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Love in Action is a column aimed at understanding the world in its complexity framed through a lens of radical love and its practical implications. Too often, we focus on the hate that pervades the world, but what about Love? And where does its potential lie?
In a world which rejects already so many marginalized identities, queerness is one aspect which seems to drive families apart no matter the strength of those bonds or the unity of their common humanity. When talking about intersectional queerness, we often leave neuroqueerness behind as an invisible variable. I would argue that being neurodivergent in some capacity takes queerness a step further by complicating the boundaries of what it is to be a social being and who deserves to be included in our definitions of humanity. To some, I may act like a robot from time to time but a robot capable of love and feeling, nonetheless. The silent prejudice and avoidance people have for neuroqueer folks cloaks another beautiful and joyful aspect of humanity’s diversity. What does it look like when we embrace that neuroqueerness instead?
It is a noted phenomenon that queer folks will gravitate towards each other and form friend groups. Whether it starts out as entirely queer or a mishmash, it is just as commonplace for some people in the group to gradually explore their identity and discover their queerness, leading to a net-positive of queerness. I suspect this is because there are certain tendencies of an open mind and an embrace of the fluidity of queerness that one may embody before fully being conscious of it themselves. The case is similar with neuroqueer folks. I say that based on my own experiences of realizing that I actually have a good number of friends of divergent neurotypes, some of whom I met that way and others who have realized that aspect of themselves over time. Dare I say it, some have even discovered their neuroqueerness because of my advocacy and open-minded approach to my identity. The point being that my neuroqueer friendships extend beyond mere social connection but to a deeper understanding of one another. A deeper understanding of the expectations placed upon us by the neurotypical world; of that feeling of fitting within an impossible mold that does not accommodate our gelatinous glory; of squirming under the pressure of a million sensory stimuli while your neurochemical stimulators function inadequately; of having dozens of incorporeal voices in your head micromanaging your behavior and reminding you of past slip-ups. That emotional bond is very specific to the neuroqueer experience and brings those of my community ever closer in our shared experiences.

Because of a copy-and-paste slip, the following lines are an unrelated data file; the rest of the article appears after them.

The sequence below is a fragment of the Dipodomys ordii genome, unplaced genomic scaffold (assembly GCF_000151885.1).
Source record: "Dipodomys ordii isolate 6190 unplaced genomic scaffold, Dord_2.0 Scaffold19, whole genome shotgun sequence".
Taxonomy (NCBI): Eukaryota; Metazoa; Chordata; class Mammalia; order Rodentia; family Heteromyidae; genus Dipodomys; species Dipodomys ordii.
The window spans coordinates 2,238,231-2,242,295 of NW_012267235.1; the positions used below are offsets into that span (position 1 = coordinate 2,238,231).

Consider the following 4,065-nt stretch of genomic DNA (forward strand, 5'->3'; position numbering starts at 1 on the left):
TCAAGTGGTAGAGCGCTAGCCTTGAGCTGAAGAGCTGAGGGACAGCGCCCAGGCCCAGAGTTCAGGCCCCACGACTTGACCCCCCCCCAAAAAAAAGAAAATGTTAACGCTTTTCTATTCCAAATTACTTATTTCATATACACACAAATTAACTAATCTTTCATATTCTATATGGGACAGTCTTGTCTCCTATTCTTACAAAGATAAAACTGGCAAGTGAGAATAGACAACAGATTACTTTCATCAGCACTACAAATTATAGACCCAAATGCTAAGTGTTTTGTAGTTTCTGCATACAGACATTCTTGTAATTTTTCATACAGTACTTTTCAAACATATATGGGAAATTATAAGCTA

With an instinctual understanding of neuroqueerness, I want to describe some of the ways that those friendships can bring joy in an otherwise neuronormative world. Whereas dancing and voice acting, ways in which I engage in echolalia, might be construed as inappropriate in certain contexts, it is certainly a practice to be loved in neuroqueer settings, and that goes for other forms of echolalia as well. Moreover, when I am with my neuroqueer friends, I feel much more self-assured that they do not judge me for who I am and that they will not avoid me for my neuroqueerness. Growing up neuroqueer often includes peer bullying, whether overtly or covertly, and, so, having that space of peace and love and acceptance is a true pleasure. Knowing that our ‘brains go brrrrrr,’ so to speak, is like a warm blanket that tethers us together. Though that doesn’t totally eschew the neuronormative problems I may encounter in any given day, having my neuroqueer community brings a sense of home and family where it otherwise may not exist.